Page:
Seventh: Zack is right in that the "Islamic world" is far too broad a term. Would the "Christian World" include, say, the United States and Brazil?

Eigth: Zack is also right that alternative energy is the way to go. While he made a throwaway line in his State of the Union speech, there's been no real effort to make it practical. Once cheap alternative energy is a reality, the power of the Middle East diminishes overnight.

I *think* that's everything...
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#16 Consubstantial

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Posted 21 November 2003 - 12:14 PM

Having studied the faith and having several Islamic friends, I can say unequivocally that Islam is not an inherently violent religion and all Islamics are not inherently violent.  

Christianity is at least as violent, if not more so, as Islam.  Some Christians beat gays to death.  Some Christians commit premeditated murder of doctors who perform abortions in the name of their faith.  Neither of those truths makes Christians inherently violent any more than the fact that some Islamics engage in violence makes Islamics inherently violent.

Having read both the Koran and the Bible, I can attest that the two books share many commonalities.  Both religions encourage peace and pacifism in some parts of their texts and both allow for conversion by force in others.  

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#17 Lover of Purple

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Posted 21 November 2003 - 12:28 PM

I in no way think Islamic is an inately violent religion. There are violent subgroups, just as any religion may have. The problem I see is that these violent subgroups often take over and rule. The nature of most peacefull religous people allows this to happen. So, no I don't think the religion needs to be changed. I do think that the radical groups need to be delt with in some way (and yes, I feel the same about any so-called-Christian group that does these kind of things).

There is the possibility that by helping countries (Like Iraq) to develop a self-governing democratic style of government might help others see they can also have it. Perhaps (my hope) is that they will then force change in their system and oust some of the more radical groups.

May or may not happen, but I can hope and pray.

Alternate forms of energy is a nice idea, but I don't think the world economy allows it at this time.


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#18 Delvo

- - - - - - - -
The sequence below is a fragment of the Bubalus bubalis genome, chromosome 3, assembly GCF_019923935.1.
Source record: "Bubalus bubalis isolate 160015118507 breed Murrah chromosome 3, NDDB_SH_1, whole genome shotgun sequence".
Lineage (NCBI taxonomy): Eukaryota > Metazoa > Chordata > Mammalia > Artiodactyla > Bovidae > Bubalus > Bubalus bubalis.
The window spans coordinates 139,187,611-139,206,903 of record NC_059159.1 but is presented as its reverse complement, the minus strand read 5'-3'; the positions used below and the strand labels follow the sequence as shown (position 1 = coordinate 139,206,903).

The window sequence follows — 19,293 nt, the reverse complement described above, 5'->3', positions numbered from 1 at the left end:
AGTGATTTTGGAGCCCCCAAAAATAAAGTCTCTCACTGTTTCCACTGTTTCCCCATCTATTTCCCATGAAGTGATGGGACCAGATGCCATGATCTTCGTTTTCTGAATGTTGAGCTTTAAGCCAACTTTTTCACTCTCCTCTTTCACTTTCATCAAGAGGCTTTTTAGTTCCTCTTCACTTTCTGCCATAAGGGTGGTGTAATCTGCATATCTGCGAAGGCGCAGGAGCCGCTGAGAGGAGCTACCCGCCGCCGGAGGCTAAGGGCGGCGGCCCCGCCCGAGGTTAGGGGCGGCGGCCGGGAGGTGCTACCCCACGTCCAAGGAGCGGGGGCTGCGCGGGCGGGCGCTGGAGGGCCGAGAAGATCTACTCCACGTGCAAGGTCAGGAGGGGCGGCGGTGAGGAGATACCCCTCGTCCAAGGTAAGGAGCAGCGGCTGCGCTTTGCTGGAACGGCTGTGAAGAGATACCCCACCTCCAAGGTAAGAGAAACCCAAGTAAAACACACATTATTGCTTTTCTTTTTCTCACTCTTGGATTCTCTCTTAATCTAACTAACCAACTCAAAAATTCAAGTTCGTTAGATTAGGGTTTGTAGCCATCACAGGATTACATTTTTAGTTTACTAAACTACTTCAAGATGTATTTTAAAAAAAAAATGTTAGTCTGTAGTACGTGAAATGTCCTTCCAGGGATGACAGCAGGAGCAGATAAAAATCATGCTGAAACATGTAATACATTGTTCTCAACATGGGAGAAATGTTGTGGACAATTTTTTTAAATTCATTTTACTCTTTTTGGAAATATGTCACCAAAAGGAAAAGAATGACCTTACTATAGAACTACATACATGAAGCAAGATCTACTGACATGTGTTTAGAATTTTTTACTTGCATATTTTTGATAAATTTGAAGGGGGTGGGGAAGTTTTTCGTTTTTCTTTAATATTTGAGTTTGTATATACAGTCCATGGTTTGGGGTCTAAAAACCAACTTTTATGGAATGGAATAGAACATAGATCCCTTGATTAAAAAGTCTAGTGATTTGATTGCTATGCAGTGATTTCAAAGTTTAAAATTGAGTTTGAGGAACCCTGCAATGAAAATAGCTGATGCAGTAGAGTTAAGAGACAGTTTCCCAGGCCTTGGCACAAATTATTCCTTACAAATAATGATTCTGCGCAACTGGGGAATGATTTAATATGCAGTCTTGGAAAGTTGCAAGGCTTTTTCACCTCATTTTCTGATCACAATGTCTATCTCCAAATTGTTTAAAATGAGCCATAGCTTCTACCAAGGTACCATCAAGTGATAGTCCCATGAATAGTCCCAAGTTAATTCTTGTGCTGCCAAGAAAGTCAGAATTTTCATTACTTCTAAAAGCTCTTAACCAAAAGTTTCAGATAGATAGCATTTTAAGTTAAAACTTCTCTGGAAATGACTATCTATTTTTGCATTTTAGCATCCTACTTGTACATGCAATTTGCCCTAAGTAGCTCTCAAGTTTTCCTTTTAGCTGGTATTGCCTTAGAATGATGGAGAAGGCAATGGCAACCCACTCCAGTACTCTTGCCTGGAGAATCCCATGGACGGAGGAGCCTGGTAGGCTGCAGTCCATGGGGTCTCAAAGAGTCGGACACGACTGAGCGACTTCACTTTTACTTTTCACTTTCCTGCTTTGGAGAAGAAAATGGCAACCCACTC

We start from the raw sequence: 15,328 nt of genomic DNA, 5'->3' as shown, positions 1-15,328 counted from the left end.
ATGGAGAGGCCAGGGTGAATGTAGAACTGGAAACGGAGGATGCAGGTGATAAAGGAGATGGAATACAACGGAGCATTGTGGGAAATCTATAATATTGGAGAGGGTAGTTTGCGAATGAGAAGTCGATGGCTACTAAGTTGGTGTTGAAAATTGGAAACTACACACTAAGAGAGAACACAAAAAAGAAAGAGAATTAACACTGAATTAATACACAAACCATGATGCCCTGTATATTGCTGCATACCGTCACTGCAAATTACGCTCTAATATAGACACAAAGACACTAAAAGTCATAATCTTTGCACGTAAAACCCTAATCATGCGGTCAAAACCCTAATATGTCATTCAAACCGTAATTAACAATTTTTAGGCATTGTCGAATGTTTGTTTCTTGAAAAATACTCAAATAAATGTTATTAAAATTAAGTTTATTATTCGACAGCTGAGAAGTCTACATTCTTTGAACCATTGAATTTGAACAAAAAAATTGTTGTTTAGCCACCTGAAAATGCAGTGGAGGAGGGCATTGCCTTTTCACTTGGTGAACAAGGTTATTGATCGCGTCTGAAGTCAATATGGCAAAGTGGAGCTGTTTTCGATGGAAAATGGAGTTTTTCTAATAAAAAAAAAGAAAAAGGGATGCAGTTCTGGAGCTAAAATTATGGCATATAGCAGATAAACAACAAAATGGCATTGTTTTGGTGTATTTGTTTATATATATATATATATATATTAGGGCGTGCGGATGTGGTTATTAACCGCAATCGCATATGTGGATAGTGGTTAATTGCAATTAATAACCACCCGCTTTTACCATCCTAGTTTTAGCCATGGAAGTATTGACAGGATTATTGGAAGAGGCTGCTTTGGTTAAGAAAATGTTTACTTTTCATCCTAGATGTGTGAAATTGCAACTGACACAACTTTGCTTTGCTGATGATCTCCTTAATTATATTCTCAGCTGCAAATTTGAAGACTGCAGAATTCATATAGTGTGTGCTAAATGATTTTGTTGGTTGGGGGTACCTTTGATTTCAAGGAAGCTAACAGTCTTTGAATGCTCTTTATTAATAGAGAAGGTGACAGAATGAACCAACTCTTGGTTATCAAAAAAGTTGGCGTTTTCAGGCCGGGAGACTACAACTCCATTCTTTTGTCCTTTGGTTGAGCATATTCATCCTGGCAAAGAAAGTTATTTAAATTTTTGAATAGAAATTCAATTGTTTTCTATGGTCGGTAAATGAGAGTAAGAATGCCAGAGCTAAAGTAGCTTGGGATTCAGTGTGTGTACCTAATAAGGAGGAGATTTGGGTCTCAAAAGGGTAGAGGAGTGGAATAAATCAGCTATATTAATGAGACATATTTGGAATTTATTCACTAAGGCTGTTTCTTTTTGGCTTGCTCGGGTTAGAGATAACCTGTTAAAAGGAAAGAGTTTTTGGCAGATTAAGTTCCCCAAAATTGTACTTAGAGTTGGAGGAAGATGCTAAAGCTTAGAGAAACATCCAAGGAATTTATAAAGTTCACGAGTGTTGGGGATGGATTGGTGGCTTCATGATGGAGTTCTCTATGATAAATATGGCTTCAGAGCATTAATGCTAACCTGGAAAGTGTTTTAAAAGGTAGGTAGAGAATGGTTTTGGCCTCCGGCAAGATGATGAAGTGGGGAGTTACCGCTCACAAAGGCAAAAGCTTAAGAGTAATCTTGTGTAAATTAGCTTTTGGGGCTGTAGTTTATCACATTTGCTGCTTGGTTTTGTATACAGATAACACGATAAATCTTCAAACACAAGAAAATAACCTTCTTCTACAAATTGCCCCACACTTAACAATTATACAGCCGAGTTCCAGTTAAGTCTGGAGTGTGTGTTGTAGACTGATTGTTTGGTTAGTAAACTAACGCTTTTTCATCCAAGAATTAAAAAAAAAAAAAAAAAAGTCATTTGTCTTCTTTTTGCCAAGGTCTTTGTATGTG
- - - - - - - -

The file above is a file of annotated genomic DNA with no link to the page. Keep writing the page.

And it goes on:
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Posted 21 November 2003 - 12:56 PM

Ignoring the off-topic PC-feeling stuff that belongs in another thread...

I had a feeling many people would say it's just the oil, and I posed the original question open-endedly to see if I'd get that without prompting for it.

But I just can't buy it. It's just another way of blaming everything on the evil Infidel West so that the real perpetrators don't have to be held responsible for their own actions. And if you think they're resentful of depending on us, how resentful do you think they'd be if we yanked the thing they depend on out from under them? No, trade fosters friendly relationships between countries, and economic severance heightens the likelihood of war, not the other way around.

...Especially when it would surely lead to the economic ruin of many of the countries on one side but not the other. We're talking about our side finding another way to sustain itself after cancelling a deal both rely on right now, but haven't yet imagined how the other side will. Buying stuff from us for oil is the only way the Middle East can have it in many cases, due to the ratio of population to resources in that region. And we're not even talking just about luxury items here; they can't even produce enough food or procure enough water on their own, nevermind merely sustaining a wealthy lifestyle. (Although other parts of the Islamic world wouldn't be hit as hard as its birthplace.)

#19 HubcapDave

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Posted 21 November 2003 - 01:58 PM

Javert Rovinski, on Nov 21 2003, 10:06 AM, said:

Eigth: Zack is also right that alternative energy is the way to go. While he made a throwaway line in his State of the Union speech, there's been no real effort to make it practical. Once cheap alternative energy is a reality, the power of the Middle East diminishes overnight.
When did Zack make a State of the Union speech?

;)

#20 G1223

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Posted 21 November 2003 - 02:07 PM

The problem is not the faith. It is the people  behind that faith. We have leaders among theose people who insist on twising the reradings of that faith to excuse thier behavior. It is a reason why to me that the Rainbow six concept has merit.

Edited by G1223, 21 November 2003 - 02:07 PM.